Is the outer shell also a glove? Ultimately mitts are even warmer. I have some leather mitts that have internal fleece sleeves for each finger and you'd think that would be the best of both worlds. However I noticed my pinky finger gets cold, as it is a bit cut off from the warmth of the other fingers, and it's a bit better if I jam it into the same slot as the ring finger.
Yes, both are gloves. I've tried a bunch of different setups during various winters in Wisconsin, and this one has worked better than others for me - better at blocking wind than lined wool mittens, and more freedom than pogies. I do get a bit tingly in my thumb and pinky right before my core warms, usually about 10-15 minutes in.

The average annual minimum low for this region is -21F; since that's usually in the middle of the night, I do not anticipate needing to ride in anything below -10/-15F. This setup with a third silk liner will be fine for that. Admittedly, I tend to run hot.

Originally Posted by tandempower View Post
Are the liner gloves thin enough to allow fine finger use, like typing for example? I doubt they work with touch screens, which is why I got the fingerless ones Cooker suggested, but from what you're saying it sounds like those would be too cold in the temperature you're dealing with.
The liner gloves have a thin part on the index finger to allow for touchscreen use, and they're thin enough to do tasks that require some dexterity. I sometimes leave them on while grocery shopping and for tasks when I get home, like taking out the trash or putting the dog out.

My husband prefers the type that Cooker suggested - fingerless gloves covered by mitts. But, he is walking rather than riding.
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Old 12-29-17, 12:50 PM
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Originally Posted by rumrunn6 View Post
spilled some bird seed. uh oh!

Uh-oh! I learned why it's a bad idea to leave a bale of hay in the garage all winter. Fortunately for these little buddies, my cats are indoor only!
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Old 12-29-17, 01:46 PM
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Originally Posted by wipekitty View Post
The liner gloves have a thin part on the index finger to allow for touchscreen use,
That's brilliant.

and they're thin enough to do tasks that require some dexterity. I sometimes leave them on while grocery shopping and for tasks when I get home, like taking out the trash or putting the dog out.
Also typing with nine fingers?

My husband prefers the type that Cooker suggested - fingerless gloves covered by mitts. But, he is walking rather than riding.
I haven't worn them in really cold temps yet (what I consider really cold anyway). It got down into the 20sF a few years ago, but it rarely drops much below freezing since then. Needless to say those fingerless thinsulate gloves work better than layering gardening gloves as I used to do before Cooker showed me the light.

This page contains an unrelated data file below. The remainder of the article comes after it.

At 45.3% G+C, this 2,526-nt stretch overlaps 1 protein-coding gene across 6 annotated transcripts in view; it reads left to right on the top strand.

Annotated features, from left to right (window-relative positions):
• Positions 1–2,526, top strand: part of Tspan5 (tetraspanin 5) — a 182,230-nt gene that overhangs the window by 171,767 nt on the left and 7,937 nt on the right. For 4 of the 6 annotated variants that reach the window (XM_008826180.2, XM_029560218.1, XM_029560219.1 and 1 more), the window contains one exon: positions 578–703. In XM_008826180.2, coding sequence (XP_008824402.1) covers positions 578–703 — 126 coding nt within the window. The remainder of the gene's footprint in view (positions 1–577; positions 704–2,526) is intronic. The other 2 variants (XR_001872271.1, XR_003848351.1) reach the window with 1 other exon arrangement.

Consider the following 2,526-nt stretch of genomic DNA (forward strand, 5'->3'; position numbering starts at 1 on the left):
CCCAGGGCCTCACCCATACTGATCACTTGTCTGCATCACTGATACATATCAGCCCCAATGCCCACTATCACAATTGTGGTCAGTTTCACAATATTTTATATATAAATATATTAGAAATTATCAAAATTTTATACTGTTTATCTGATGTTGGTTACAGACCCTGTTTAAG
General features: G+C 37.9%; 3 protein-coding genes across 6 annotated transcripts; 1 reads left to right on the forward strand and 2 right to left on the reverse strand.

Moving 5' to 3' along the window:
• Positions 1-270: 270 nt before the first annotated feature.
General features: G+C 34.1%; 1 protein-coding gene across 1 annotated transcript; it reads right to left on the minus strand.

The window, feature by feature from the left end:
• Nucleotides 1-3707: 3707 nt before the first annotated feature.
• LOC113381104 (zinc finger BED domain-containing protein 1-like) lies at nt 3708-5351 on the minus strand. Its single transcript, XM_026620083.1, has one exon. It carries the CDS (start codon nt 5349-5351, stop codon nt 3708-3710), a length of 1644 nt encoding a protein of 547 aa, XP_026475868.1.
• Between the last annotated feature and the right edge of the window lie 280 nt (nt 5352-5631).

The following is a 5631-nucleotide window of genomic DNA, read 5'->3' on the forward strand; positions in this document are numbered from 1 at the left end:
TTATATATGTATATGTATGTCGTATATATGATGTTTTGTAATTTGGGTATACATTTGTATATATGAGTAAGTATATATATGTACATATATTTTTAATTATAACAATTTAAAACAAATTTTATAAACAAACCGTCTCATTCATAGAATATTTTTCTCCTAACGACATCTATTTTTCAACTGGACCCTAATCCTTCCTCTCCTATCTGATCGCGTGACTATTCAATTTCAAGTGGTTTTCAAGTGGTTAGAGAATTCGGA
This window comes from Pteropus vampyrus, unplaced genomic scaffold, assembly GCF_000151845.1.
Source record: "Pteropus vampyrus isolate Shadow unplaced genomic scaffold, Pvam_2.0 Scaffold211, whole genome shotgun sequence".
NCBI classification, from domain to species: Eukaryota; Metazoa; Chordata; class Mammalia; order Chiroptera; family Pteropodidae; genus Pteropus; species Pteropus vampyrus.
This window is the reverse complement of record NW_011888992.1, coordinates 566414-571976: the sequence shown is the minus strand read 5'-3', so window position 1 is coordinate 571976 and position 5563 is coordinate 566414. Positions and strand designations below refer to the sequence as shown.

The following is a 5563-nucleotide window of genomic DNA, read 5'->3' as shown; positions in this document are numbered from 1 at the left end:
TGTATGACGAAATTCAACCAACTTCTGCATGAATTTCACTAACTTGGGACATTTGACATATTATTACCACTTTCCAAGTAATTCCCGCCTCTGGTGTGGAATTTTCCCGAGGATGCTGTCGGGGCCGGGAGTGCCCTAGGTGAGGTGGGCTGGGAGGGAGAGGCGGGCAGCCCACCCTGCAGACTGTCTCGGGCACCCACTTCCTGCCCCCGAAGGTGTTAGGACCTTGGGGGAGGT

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Old 12-29-17, 07:37 PM
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Originally Posted by wipekitty View Post
Uh-oh! I learned why it's a bad idea to leave a bale of hay in the garage all winter. Fortunately for these little buddies, my cats are indoor only!
That reminds me ... last week I watched one of these home makeover shows. The crew who go in and do the makeover live and do most of their work in cities, but for this particular makeover, they took on a rural property.

Part of the rural property was a converted barn which they fixed up, but in order to retain some of its original "barn-ness", they thought it would be a cute idea to have a couple bales of hay artistically sticking out of a hatch placed high in the wall. Isn't that just lovely.

Except my thought ... and I think also the thought of the homeowners based on the expressions on their faces ... was "so nice of you to think of the mice and provide a home for them too!"

I can bet the home owners had the hay bales out of the hatch and the hatch closed up in no time after the crew left!!
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Old 12-31-17, 07:27 PM
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-7F/-22C this evening. I walked about 1.5 miles to and from a store to pick up a few items, including some chemical warmers for a possible group ride tomorrow.

When I getting covered up for the walk home, a guy came up to me and said, "Hey Darth Vader, it's really cold out there. Do you want a ride?" (I politely declined.) But I guess my getup - balaclava, ski goggles, hood, and long coat - did look a bit Darth Vader-ish!